Viola sororia priceana
Violet family (Violaceae)
Description: This is a herbaceous perennial plant with the leaves and flowers emerging directly from the rhizomes, and forming a basal rosette. A typical mature plant may be 6" across and 4" high, with the flowers slightly higher than the leaves. The leaves are individually up to 3" long and 3" across (excluding the long petioles), and vary in color from medium to dark green, depending on growing conditions. They are oval-ovate to orbicular-cordate, and crenate or serrate along the margins. The foliage is glabrous to slightly pubescent. The flowers are about ¾" across, and consist of 5 rounded petals; there are 2 upper petals, 2 lateral petals with white hairs (or beards) near the throat of the flower, and a lower petal that functions as a landing pad for visiting insects. Behind the petals, there are 5 sepals that are green and lanceolate. The petals of this form of Viola sororia are a mottled combination of blue-violet with white; from a distance, they appear pale to medium blue-violet. From the throat of the flower, there are dark blue-violet lines radiating outward (particularly on the lower petal). There is no noticeable floral scent. The blooming period occurs from mid- to late spring and lasts about 1-1½ months. During the summer, cleistogamous flowers without petals produce seeds, which are flung outward by mechanical ejection from the three-parted seed capsules. The root system consists of thick, horizontally branched rhizomes; there is a tendency to form vegetative colonies.
Cultivation: The preference is partial sun or light shade, and moist to mesic conditions, although full sun is tolerated if there is sufficient moisture. The soil should be a rich silty loam or clay loam with above average amounts of organic matter. This plant is easy to grow, and it will spread under favorable conditions.
Habitat & Range: The Confederate Violet is occasional to locally common in Illinois; a Distribution Map is unavailable because the Confederate Violet is (or was) considered a mere color form of Viola sororia. Natural habitats include meadows, open woodlands, woodland borders, savannas, and wooded slopes along rivers or lakes. In more developed areas, it is sometimes found in city parks, lawns, and along hedges or buildings.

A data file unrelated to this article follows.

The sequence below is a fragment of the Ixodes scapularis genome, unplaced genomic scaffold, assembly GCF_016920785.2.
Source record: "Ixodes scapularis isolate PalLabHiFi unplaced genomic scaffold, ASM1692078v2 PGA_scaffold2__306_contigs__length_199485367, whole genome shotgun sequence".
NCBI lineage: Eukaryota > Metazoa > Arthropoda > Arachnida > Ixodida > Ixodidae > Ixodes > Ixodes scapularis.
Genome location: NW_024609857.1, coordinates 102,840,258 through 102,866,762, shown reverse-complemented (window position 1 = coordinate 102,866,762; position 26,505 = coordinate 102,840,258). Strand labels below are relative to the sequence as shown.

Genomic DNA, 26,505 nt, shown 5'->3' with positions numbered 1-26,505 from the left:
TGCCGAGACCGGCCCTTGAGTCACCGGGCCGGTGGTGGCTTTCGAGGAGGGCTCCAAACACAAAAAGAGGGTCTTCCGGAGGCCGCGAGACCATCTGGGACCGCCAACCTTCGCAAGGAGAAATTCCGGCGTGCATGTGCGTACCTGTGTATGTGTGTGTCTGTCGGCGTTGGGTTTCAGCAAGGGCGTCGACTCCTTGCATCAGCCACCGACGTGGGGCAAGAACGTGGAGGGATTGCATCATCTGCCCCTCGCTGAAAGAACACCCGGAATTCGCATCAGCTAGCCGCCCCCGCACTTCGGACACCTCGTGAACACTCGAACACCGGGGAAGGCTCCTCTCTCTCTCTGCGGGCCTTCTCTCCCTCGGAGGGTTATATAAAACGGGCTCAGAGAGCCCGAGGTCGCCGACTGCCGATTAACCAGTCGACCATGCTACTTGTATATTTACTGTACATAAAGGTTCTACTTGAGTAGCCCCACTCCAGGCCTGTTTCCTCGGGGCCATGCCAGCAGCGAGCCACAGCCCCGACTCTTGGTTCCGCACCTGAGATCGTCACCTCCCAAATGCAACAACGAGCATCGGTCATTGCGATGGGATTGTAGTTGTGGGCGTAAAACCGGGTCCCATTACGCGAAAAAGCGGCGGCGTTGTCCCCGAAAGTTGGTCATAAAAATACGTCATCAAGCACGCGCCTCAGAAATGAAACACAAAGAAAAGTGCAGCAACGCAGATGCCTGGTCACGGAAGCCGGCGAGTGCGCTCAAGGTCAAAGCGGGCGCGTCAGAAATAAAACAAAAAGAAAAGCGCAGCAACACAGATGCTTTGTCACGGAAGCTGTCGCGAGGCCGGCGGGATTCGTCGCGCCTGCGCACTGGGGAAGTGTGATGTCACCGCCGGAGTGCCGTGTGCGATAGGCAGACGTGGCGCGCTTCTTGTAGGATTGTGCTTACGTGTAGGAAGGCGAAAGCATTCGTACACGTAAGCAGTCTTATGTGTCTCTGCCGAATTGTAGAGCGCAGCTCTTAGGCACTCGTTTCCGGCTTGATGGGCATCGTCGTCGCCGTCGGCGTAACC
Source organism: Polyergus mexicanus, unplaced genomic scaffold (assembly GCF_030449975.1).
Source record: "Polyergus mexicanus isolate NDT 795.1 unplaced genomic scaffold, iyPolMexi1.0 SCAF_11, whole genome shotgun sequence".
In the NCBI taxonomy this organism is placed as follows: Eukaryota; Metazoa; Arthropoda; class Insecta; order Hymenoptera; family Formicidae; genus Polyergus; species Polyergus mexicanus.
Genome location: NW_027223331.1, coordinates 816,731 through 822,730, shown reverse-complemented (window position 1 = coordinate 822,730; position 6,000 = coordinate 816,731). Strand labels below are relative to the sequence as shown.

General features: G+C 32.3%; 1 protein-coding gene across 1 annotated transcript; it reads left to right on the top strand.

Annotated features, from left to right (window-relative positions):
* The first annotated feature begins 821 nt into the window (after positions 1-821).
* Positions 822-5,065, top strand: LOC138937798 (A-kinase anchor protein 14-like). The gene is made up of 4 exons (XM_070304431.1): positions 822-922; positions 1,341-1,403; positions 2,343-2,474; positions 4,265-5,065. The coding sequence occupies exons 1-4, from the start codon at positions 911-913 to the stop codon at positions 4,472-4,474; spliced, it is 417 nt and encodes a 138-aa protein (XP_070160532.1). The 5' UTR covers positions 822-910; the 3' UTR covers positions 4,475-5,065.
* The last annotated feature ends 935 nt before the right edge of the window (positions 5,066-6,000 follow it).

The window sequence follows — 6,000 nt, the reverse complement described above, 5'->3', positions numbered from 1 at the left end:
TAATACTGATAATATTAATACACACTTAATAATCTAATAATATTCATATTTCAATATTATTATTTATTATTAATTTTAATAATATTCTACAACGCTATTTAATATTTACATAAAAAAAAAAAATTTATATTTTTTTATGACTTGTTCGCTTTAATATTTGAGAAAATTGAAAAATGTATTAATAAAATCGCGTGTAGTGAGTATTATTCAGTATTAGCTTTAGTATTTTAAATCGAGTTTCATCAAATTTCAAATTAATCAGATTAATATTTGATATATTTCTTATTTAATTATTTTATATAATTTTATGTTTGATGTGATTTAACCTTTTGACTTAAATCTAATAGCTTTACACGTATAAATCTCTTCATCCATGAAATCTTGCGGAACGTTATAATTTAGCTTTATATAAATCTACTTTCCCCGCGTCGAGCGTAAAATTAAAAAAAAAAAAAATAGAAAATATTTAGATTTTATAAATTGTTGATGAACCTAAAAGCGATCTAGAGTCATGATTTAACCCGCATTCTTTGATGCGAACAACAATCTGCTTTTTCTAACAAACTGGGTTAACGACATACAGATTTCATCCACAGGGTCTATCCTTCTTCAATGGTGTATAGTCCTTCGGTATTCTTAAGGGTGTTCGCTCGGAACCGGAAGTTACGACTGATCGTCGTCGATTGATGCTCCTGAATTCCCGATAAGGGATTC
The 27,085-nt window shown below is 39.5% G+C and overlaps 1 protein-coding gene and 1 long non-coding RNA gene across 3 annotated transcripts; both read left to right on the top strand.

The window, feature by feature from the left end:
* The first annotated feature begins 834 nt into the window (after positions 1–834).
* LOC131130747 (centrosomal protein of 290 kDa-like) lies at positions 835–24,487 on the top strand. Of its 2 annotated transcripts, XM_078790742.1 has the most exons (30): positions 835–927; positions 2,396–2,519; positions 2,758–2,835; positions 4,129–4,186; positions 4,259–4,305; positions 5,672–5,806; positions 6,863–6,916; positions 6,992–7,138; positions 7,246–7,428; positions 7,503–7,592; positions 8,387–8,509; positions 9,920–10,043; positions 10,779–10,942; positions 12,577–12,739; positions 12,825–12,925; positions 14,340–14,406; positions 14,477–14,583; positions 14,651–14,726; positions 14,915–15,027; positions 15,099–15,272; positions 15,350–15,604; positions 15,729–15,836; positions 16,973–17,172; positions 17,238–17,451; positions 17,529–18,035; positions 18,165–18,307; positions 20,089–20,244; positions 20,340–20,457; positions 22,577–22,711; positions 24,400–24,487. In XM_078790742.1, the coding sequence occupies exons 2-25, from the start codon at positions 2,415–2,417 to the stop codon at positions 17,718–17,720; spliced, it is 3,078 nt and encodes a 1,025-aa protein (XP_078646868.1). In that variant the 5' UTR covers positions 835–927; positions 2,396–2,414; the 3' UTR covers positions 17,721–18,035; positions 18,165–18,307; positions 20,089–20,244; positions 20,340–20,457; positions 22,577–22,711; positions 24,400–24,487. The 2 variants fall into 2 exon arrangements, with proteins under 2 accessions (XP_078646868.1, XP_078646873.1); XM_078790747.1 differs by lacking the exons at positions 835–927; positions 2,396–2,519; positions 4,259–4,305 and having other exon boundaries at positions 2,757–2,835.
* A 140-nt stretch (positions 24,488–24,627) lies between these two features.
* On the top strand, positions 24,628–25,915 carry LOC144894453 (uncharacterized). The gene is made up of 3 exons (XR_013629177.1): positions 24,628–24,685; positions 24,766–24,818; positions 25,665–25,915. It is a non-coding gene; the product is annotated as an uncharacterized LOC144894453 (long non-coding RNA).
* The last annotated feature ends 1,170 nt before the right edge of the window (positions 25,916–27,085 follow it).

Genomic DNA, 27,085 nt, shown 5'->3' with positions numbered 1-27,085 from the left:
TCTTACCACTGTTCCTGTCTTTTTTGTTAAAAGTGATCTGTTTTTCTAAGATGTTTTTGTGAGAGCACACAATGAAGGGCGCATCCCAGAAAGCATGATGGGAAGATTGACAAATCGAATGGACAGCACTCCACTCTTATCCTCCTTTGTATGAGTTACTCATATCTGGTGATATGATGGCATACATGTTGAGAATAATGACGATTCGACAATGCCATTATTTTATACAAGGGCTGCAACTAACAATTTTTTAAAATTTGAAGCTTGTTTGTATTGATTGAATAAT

Faunal Associations: The flowers have few visitors (hence the need for cleistogamous flowers), but sometimes they attract bees and other insects. The species Andrena viola (Violet Andrenid Bee) is an oligolectic visitor of Viola spp. (Violets). The caterpillars of many Fritillary butterflies (Speyeria spp., Boloria spp., & Euptoieta claudia) feed on the foliage of Violets. Various upland gamebirds and small mammals occasionally eat the seeds, including the Wild Turkey, Bobwhite, Mourning Dove, and White-Footed Mouse. Wild Turkeys also eat the leaves and fleshy roots of violets. Although it is not a preferred food source, mammalian herbivores occasionally eat the foliage.
Photographic Location: The photographs was taken at Crystal Lake Park and Judge Webber Park in Urbana, Illinois.
Comments: The Confederate Violet is the mottled form, f. priceana, of Viola sororia. The common name of this violet refers to the resemblance of the color of its flowers to the color of Confederate uniforms during the Civil War (pale greyish blue). The typical form of this species, Viola sororia sororia (Common Blue Violet), which is more common, has flowers with a more homogenous shade of medium to dark violet. Some authorities (e.g., Mohlenbrock) classify the Confederate Violet as a distinct species, Viola priceana; in this taxonomic reclassification, it appears that no distinction has been made between the Confederate Violet and Viola sororia albiflora (White Wood Violet). I disagree with this taxonomic revision as the Confederate Violet appears to freely hybridize with both the Common Blue Violet and White Wood Violet, and they often occur together in the same habitats. This viewpoint is consistent with the taxonomic classification of the American Violet Society.